Adding IPTC Data in Photoshop
There has been a lot of talk in the photographic industry recently about the use of “orphan” images for profit, images which have no details on the originator/owner, and trying to prove that an image is owned by you.
So what can you do to prevent your images being claimed as an orphan image?
Well you can ensure all your images include IPTC data, as discussed below, OR you add watermarks or change the look of your original image.
Most digital photo software can display EXIF (Exchangeable Image File Format) information to the user. The metadata captured by your camera provides information about the camera that took the image, the camera settings and lens used etc, however, it will not contain any information about the photographer and it’s not usually editable.
There are other types of metadata that allow users to add their own descriptive information within a digital photo or image file. This metadata might include the characteristics of the photo, copyright information, a caption, credits, keywords, creation date and location, source information, or special instructions. Two of the most commonly used metadata formats for image files are IPTC and XMP. The information can be transported within the file, in a way that can be understood by other software, hardware, and end users. It can even be transferred between file formats.
In software programs such as LightRoom and Bridge, the IPTC/XMP data can be imported automatically through a saved preset.
But what if you are like me and regularly make composition images from scratch in Photoshop you will find the process of filling out the metadata fields for a number of images to be very repetitive, even tedious, and will soon say to yourself: “There has got to be a better way!”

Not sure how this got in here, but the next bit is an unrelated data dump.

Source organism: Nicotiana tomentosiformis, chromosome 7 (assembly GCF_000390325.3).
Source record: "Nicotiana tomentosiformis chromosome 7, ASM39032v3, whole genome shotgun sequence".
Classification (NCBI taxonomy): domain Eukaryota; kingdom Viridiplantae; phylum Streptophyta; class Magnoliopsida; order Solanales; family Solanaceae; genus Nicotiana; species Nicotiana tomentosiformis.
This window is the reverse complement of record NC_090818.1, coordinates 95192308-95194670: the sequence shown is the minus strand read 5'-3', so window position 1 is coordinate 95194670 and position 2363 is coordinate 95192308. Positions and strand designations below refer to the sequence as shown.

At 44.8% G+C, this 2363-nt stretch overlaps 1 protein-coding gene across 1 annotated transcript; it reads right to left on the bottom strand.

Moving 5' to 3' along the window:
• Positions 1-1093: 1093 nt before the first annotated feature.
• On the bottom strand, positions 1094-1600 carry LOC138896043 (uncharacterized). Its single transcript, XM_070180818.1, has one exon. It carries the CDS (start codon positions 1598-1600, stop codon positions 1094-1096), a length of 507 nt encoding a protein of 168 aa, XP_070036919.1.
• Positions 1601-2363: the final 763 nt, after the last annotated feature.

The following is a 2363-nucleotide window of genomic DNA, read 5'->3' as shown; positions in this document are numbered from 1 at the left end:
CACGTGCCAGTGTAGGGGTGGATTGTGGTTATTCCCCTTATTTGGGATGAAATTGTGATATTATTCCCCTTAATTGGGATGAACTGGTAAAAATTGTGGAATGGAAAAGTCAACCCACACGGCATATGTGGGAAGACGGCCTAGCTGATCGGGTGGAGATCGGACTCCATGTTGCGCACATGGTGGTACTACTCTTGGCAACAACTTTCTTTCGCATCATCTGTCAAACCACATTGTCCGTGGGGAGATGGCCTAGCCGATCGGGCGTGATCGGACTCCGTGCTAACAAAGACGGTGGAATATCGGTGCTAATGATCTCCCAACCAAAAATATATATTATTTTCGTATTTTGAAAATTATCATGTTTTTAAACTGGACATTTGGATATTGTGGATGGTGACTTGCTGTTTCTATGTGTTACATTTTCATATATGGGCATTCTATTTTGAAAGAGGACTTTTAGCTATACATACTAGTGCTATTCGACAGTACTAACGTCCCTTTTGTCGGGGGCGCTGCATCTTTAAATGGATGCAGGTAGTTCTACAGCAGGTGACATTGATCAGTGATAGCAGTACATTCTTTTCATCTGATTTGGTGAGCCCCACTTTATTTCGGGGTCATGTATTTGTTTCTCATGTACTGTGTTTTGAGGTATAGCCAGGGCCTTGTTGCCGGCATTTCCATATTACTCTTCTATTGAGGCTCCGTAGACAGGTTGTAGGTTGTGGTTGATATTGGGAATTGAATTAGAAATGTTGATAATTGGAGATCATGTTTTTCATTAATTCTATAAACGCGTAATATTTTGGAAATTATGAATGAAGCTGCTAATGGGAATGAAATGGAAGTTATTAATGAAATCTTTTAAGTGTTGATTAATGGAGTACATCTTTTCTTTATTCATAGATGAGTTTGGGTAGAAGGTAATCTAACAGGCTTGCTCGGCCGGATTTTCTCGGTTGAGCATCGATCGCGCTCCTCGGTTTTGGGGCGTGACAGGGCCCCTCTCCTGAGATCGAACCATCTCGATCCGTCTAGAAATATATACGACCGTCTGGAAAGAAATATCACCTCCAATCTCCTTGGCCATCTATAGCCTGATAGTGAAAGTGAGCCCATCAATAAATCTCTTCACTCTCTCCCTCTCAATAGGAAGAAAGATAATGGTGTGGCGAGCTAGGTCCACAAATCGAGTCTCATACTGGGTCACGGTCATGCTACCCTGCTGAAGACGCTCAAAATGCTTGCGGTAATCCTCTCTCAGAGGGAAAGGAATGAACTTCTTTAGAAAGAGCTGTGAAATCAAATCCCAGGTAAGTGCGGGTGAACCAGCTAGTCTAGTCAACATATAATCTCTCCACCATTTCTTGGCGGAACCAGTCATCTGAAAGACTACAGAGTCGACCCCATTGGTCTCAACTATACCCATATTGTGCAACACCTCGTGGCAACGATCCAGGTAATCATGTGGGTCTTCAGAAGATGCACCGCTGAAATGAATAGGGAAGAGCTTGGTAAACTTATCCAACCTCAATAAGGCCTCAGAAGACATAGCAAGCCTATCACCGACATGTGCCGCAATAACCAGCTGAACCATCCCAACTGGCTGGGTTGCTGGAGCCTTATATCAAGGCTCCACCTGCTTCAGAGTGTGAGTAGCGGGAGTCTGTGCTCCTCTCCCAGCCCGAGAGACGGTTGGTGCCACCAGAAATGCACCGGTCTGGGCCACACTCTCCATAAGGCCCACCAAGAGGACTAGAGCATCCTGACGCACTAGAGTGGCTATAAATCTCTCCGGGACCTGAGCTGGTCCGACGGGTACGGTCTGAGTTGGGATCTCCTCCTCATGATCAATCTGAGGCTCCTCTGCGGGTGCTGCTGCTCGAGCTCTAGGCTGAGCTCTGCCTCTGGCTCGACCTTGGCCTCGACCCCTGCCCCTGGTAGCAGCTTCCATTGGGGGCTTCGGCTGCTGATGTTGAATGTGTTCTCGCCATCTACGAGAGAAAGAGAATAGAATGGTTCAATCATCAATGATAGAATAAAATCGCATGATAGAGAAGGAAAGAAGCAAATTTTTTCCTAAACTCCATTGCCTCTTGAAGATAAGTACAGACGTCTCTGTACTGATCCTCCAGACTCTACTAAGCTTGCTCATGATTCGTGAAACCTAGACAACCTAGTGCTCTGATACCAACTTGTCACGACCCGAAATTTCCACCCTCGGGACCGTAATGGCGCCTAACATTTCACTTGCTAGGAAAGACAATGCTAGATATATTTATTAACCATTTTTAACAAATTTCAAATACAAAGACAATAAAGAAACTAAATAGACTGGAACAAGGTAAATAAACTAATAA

Well actually, yes there is 🙂
Adding IPTC Data:
First you need to create a metadata template
1. Start with a fresh, new document in any Adobe Creative Suite application, here I am using Photoshop.
2. Locate the File Info option under the File menu and enter the information you want in the template.
3. Save the template by clicking on the downward-pointing arrow beside the Import/Export button in the bottom right of the File Info dialogue, choose Export from the resulting menu, give it a memorable name and choose Save.
4. Cancel File Info.
5. Discard the new document.
To apply the template to a single image
1. Open a file and select File Info from the File menu.
2. Select the template you want to use by using the downward-pointing black arrow beside the Import button, and select Import from the resulting pop-up menu. Another dialogue box will appear asking whether you want to “Clear existing properties and replace with template properties;” “Keep original metadata, but replace matching properties from template;” or “Keep original metadata, but append matching properties from template.” Make the appropriate choice for your situation. It is at this point that you can make any changes to the keywords etc
3. Apply the template.
The information is now permanently stored within your image.